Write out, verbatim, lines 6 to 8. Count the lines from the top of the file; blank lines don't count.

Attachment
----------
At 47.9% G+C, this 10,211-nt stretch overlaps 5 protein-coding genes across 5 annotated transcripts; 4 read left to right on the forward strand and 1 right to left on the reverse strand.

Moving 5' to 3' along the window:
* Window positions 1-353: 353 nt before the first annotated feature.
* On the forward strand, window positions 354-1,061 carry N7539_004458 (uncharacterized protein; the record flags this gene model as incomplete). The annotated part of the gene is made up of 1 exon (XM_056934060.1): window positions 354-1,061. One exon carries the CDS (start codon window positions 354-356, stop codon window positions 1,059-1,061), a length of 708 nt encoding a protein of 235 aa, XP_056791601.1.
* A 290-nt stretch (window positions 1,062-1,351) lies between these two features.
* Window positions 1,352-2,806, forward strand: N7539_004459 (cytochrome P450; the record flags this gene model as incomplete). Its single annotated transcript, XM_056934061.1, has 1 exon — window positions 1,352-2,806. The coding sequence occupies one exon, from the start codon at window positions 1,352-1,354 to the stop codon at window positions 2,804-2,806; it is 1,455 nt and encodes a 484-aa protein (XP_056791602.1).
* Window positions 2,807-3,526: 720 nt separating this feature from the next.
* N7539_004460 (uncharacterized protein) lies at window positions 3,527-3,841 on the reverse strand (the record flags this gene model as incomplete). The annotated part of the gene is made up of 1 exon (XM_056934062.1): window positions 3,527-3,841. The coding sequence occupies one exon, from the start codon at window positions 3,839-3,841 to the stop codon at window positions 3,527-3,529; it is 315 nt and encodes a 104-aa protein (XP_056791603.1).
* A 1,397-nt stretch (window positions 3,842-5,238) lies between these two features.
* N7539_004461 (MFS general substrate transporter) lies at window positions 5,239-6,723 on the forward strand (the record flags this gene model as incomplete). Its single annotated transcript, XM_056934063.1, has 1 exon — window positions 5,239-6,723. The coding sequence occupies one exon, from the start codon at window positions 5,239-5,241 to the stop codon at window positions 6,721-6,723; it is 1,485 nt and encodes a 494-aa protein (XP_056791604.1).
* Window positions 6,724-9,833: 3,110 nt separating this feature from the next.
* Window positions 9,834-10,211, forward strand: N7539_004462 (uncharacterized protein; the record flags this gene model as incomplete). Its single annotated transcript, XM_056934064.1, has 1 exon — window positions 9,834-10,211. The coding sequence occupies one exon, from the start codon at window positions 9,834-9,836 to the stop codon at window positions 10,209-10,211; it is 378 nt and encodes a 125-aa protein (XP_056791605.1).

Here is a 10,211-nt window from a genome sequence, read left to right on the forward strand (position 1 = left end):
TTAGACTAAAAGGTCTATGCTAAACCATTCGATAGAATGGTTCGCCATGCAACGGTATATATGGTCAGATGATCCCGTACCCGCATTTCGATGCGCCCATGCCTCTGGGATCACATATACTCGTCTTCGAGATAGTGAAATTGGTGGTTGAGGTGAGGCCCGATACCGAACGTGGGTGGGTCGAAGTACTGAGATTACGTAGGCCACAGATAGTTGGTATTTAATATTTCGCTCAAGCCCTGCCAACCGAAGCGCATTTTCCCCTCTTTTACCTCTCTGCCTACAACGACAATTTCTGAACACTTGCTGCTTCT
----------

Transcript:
* Window positions 1,352-2,806, forward strand: N7539_004459 (cytochrome P450; the record flags this gene model as incomplete). Its single annotated transcript, XM_056934061.1, has 1 exon — window positions 1,352-2,806. The coding sequence occupies one exon, from the start codon at window positions 1,352-1,354 to the stop codon at window positions 2,804-2,806; it is 1,455 nt and encodes a 484-aa protein (XP_056791602.1).
* Window positions 2,807-3,526: 720 nt separating this feature from the next.
* N7539_004460 (uncharacterized protein) lies at window positions 3,527-3,841 on the reverse strand (the record flags this gene model as incomplete). The annotated part of the gene is made up of 1 exon (XM_056934062.1): window positions 3,527-3,841. The coding sequence occupies one exon, from the start codon at window positions 3,839-3,841 to the stop codon at window positions 3,527-3,529; it is 315 nt and encodes a 104-aa protein (XP_056791603.1).